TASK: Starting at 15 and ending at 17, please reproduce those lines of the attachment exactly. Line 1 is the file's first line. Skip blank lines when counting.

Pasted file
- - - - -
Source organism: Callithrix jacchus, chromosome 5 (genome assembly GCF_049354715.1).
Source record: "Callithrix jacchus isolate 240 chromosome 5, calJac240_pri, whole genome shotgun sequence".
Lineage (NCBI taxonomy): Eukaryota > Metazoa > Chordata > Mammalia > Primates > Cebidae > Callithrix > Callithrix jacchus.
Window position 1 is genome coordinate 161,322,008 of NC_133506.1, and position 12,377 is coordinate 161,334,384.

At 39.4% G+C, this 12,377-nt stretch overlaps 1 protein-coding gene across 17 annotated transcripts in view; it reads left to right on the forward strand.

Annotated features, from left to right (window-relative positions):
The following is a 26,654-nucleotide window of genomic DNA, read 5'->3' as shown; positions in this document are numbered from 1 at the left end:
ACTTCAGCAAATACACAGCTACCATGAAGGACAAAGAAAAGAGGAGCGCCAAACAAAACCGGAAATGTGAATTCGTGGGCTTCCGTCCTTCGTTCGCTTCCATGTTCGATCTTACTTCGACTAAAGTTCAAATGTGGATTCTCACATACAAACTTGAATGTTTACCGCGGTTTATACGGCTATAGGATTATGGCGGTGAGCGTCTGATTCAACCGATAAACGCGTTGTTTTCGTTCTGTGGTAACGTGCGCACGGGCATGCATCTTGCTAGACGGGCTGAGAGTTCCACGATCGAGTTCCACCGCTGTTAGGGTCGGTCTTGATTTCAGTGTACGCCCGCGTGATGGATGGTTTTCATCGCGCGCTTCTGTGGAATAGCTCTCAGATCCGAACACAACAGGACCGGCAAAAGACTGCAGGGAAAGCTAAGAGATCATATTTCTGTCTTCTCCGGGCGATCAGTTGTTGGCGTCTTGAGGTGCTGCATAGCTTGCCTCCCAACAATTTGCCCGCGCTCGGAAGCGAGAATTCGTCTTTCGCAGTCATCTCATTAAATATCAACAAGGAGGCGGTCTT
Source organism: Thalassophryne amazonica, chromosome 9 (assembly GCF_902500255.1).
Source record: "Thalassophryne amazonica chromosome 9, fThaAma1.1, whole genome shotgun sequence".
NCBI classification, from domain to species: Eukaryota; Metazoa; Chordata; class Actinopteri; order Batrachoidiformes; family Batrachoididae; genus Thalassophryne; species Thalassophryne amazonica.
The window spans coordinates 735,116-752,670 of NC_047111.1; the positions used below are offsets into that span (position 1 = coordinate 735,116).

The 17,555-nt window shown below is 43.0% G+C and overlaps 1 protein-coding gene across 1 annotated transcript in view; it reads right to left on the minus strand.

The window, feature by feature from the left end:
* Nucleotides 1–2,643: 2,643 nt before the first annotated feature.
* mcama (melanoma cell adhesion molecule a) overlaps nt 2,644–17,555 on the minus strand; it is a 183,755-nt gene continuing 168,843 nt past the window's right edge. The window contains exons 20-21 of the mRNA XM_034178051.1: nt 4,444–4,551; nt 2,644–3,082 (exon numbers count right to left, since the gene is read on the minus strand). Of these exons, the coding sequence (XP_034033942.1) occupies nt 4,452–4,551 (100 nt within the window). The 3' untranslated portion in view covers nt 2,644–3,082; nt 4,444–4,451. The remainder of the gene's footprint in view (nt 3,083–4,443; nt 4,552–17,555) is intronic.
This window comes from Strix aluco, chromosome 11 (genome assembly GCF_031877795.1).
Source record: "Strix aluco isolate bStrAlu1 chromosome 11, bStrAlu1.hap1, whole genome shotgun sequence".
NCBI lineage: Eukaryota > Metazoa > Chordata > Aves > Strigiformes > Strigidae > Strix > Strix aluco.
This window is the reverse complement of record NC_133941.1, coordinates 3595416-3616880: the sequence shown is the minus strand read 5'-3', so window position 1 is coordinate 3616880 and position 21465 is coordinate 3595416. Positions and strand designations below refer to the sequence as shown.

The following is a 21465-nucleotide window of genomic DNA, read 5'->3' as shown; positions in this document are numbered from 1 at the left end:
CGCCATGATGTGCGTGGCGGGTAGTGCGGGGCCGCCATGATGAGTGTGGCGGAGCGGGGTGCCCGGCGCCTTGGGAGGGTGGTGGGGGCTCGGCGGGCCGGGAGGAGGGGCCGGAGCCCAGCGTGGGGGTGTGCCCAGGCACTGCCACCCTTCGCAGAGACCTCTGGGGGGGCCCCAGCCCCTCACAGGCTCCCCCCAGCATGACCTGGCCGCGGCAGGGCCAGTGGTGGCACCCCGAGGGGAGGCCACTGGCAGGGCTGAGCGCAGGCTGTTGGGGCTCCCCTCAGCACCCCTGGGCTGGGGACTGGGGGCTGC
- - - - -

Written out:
* Nucleotides 1–2,643: 2,643 nt before the first annotated feature.
* mcama (melanoma cell adhesion molecule a) overlaps nt 2,644–17,555 on the minus strand; it is a 183,755-nt gene continuing 168,843 nt past the window's right edge. The window contains exons 20-21 of the mRNA XM_034178051.1: nt 4,444–4,551; nt 2,644–3,082 (exon numbers count right to left, since the gene is read on the minus strand). Of these exons, the coding sequence (XP_034033942.1) occupies nt 4,452–4,551 (100 nt within the window). The 3' untranslated portion in view covers nt 2,644–3,082; nt 4,444–4,451. The remainder of the gene's footprint in view (nt 3,083–4,443; nt 4,552–17,555) is intronic.
This window comes from Strix aluco, chromosome 11 (genome assembly GCF_031877795.1).